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The History of Writing Instruments (Pt. I)

04 Nov

…or “the devolution of the pen from the quill to gel”, as suggested by one of my readers.

The ability to read and write has always been one of mankind’s greatest achievements. Reading and writing allowed for the recording, protection and spread of ideas, information and new discoveries. But we would never have been able to read about all these great inventions, discoveries and ideas if someone hadn’t first discovered how to write them down. So, what were the first writing instruments, and how did they evolve over time?

The First Pens.

The first writing instruments were stylii, that is, sticks which were specially-shaped so as to press wedge-shaped characters into soft wax or clay tablets. Created by the Sumerians several thousand years ago, these stylii and the wedges which they pressed, became the first form of writing, known as ‘cuneiform’. By arranging the wedge-shapes by size, distance and design, the Sumerians created the first alphabet and system for writing.

For several years, cuneiform writing was the only form of writing available. From cuneiform, came brush-writing. Brushes with thin tips dipped in inks made from water and natural dyes made from fire-soot, became the first pens. These pens allowed for more a more clearer form of writing than could be produced on wax or clay tablets, by making marks on a type of cloth called papyrus, which was made from reeds. Papyrus is the word from which we get the modern ‘paper’. The peoples of some countries (mostly East Asian countries) still use brush-pens today, to write characters in Chinese, Japanese or any other Asian language.

With trade and travel, writing gradually spread around Europe and the Mediterranean Basin. The Sumerians who invented writing, lived in the Mediterranean, so the nearest countries, such as Eygpt and Italy and Germany and Greece, were the first places to pick up on this new invention of ‘writing’.

The Egyptians created a form of picture-writing known as hieroglyphs, again, using brush pens. While very pretty, hieroglyphs took a long time to write, and they could be difficult to read. It was evident that a clearer form of writing was required, and with it, better tools.

The Romans are responsible for creating the alphabet which most of us recognise today. Originally, the alphabet was all in capitals and all the letters were very angular. The letter ‘u’ was written as a ‘v’. This was because the Romans wrote their text (in Latin) onto stone slabs, using hammers and chisels. The writing produced was easy to read; it was clear legible and faster (in a manner of speaking), than pictograph writing. But hammering letters and words into a block of stone with a chisel and a hammer was tiring and slow, and you couldn’t make curves!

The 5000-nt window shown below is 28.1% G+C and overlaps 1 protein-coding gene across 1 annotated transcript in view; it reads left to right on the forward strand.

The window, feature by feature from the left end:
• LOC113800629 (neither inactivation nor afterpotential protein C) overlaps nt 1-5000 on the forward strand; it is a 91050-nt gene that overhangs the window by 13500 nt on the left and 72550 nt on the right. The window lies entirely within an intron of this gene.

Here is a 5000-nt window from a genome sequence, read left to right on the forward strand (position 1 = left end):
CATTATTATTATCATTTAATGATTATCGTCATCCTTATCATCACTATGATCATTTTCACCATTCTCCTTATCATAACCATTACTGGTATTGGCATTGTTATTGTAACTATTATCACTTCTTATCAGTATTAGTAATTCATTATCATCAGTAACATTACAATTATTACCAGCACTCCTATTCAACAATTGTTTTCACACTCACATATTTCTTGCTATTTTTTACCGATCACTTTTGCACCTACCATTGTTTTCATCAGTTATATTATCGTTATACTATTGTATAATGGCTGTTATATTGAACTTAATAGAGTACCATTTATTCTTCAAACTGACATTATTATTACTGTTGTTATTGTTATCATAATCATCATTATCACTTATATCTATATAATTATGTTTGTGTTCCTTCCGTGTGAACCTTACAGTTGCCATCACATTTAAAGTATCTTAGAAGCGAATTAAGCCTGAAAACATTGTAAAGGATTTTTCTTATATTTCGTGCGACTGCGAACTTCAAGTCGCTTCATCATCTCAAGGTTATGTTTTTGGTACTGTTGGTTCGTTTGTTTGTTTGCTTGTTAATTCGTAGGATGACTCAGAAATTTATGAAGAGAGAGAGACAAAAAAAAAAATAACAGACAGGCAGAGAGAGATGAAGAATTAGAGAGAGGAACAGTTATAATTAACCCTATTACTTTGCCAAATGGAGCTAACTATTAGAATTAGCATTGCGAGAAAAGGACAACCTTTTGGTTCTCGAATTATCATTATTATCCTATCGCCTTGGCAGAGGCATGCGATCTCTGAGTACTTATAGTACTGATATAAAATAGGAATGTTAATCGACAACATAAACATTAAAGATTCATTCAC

Reeds and Quills.

Eventually, people moved back to inks and papers. The Romans kept extensive records of a lot of things which went on in their empire, and to do this effectively, they turned to scrolls of papyrus, and a new kind of pen…the reed. Reed pens were pretty easy to work with. You took a sharp knife and made a diagonal cut in the tip of the reed. You continued cutting until you had a triangular point. You put a slit down the middle of the point with your knife, and then dipped the reed into the ink to write with. Reeds were sufficient, but constant re-sharpening and cutting made them impractical. Ink softens the reed as you write, and once the reed got too soft, you had to start cutting out another pen-point.

By the medieval period, yet another type of writing instrument had replaced the reed. The quill.

The quill was a feather, a big, primary flight-feather from the wing of a large bird (usually a goose). Quills were plentiful, but they took a while to make. It went something like this:

Having found the feather, you first had to wash it. Then you had to dry it. You then took out a knife and cut off all the barbs (the soft, frilly bits on the sides of the feather), which left you with a long, relatively stiff, strong shaft. Contrary to what you see in the movies, you didn’t write with the barbs still on the feather because they just got in the way.

Once the pen was cleaned, dried and de-barbed, you buried it in sand and put it over a fire. Heating it up like this in the sand caused the pen to dry out and become nice and stiff and hard. Once the pen was removed from the sand and the fire and was cleaned properly, you took out a knife and started cutting the tip into the feather (much like with a reed pen).

Because the quill was stronger and stiffer, it could write significantly better than the reed pen. Different ways of cutting the pen-point allowed for different styles of writing. It’s at this time that the German Gothic or ‘Blackletter’ style of writing, synonymous with the Middle Ages, began to appear. By cutting the quill-point a certain way, you could create text with wide up-down strokes, and thin horizontal strokes. It was during this period, that the writing-surface changed from papyrus to vellum (dried animal hides) and eventually to paper.

The quill lasted for several hundred years. Several great documents such as the Bible, the American Declaration of Independence and many classic works of literature from the 18th century, were written with quills. The diary of Samuel Pepys, the famous English naval administrator of the 1600s, would have been written entirely with a quill. William Shakespeare wrote all his plays with a quill. Even though the quill had to be sharpened and reshaped every so-often, much like the reed pen before it, for centuries, it was the only pen that people had. The small knives which we have today which are called ‘pen-knives’ comes from the period when the quill was king. Your pen-knife was the tool which you used to cut the tip of your pen with. No pen-knife, no quill, no writing.

Quills remained the mainstay of writing for several centuries. The flexible nature of the pen-points, after they had become softened somewhat, with ink, allowed people to create even more styles of writing. The expressive, decorative, loopy, thick-thin styles of handwriting that came about during the 17th and 18th centuries, such as roundhand, Copperplate and Spencerian, were the direct, natural result of the writing properties of the quill.

The Steel Pen.